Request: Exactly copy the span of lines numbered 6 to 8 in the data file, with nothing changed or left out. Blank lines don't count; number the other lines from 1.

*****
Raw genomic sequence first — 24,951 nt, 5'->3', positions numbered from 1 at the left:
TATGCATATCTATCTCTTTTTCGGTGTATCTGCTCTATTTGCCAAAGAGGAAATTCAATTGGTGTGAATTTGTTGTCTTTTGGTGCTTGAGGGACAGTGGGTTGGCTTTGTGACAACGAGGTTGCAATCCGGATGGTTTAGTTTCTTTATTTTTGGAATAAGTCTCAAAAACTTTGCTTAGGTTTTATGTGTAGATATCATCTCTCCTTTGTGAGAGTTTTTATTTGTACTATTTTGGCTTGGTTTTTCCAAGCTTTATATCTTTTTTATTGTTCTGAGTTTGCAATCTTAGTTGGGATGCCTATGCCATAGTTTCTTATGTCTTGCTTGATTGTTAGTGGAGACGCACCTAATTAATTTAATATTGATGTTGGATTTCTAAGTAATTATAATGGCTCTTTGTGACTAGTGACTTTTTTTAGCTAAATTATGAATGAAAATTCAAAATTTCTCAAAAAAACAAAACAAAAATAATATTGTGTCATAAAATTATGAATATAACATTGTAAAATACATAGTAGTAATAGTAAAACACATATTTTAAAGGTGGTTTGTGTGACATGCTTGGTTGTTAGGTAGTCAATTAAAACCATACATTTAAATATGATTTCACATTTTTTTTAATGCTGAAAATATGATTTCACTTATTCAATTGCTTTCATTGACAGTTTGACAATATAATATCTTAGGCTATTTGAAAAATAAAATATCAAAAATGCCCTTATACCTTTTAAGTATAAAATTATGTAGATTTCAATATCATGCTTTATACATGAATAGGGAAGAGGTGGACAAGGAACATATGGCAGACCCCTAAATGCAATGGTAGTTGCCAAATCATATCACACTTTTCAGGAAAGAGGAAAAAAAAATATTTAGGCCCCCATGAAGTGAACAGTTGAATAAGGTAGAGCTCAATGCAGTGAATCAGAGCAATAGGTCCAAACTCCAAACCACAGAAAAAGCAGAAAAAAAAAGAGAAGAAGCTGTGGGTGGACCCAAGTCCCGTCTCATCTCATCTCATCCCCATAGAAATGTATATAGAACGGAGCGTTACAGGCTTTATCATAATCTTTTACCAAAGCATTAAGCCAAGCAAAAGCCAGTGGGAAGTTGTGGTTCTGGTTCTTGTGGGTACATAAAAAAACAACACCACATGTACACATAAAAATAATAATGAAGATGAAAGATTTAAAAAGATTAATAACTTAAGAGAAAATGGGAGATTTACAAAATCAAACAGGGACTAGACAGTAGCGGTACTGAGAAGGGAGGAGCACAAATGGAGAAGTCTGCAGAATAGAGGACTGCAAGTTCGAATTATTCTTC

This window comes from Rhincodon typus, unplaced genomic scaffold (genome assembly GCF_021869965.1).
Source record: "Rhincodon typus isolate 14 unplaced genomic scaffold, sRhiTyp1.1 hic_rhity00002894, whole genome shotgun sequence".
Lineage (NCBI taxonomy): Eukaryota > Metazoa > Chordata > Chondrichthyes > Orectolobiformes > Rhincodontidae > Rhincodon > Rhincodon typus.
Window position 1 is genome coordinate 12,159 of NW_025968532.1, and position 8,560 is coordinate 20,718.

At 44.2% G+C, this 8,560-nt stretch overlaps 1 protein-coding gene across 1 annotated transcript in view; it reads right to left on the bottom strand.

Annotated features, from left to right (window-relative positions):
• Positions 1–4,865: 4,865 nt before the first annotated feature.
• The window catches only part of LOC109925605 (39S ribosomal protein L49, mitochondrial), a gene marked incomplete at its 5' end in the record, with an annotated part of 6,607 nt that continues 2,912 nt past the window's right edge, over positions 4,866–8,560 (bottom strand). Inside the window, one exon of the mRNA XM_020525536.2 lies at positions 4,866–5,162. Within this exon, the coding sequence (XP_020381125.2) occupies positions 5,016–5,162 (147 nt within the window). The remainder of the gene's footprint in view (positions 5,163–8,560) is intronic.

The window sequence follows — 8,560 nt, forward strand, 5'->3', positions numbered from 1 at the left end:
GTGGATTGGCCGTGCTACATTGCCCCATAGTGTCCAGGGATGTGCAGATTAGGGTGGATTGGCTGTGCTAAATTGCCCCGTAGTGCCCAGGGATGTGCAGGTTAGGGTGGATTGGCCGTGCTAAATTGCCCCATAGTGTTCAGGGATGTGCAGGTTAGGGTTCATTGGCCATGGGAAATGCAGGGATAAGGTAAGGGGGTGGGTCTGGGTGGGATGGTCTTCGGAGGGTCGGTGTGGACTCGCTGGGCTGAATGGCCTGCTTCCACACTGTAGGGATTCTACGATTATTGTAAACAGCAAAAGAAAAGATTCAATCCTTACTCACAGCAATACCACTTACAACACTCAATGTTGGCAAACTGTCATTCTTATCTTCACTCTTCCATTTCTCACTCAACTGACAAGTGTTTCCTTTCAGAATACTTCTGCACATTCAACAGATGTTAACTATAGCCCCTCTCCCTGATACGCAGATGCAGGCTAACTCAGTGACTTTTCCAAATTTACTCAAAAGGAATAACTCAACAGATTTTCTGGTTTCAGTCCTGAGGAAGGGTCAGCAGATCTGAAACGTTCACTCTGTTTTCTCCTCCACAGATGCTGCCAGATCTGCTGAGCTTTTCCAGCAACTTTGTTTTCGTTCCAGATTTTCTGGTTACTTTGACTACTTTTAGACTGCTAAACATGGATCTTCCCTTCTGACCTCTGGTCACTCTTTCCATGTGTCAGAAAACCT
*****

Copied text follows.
Window position 1 is genome coordinate 12,159 of NW_025968532.1, and position 8,560 is coordinate 20,718.

At 44.2% G+C, this 8,560-nt stretch overlaps 1 protein-coding gene across 1 annotated transcript in view; it reads right to left on the bottom strand.

Annotated features, from left to right (window-relative positions):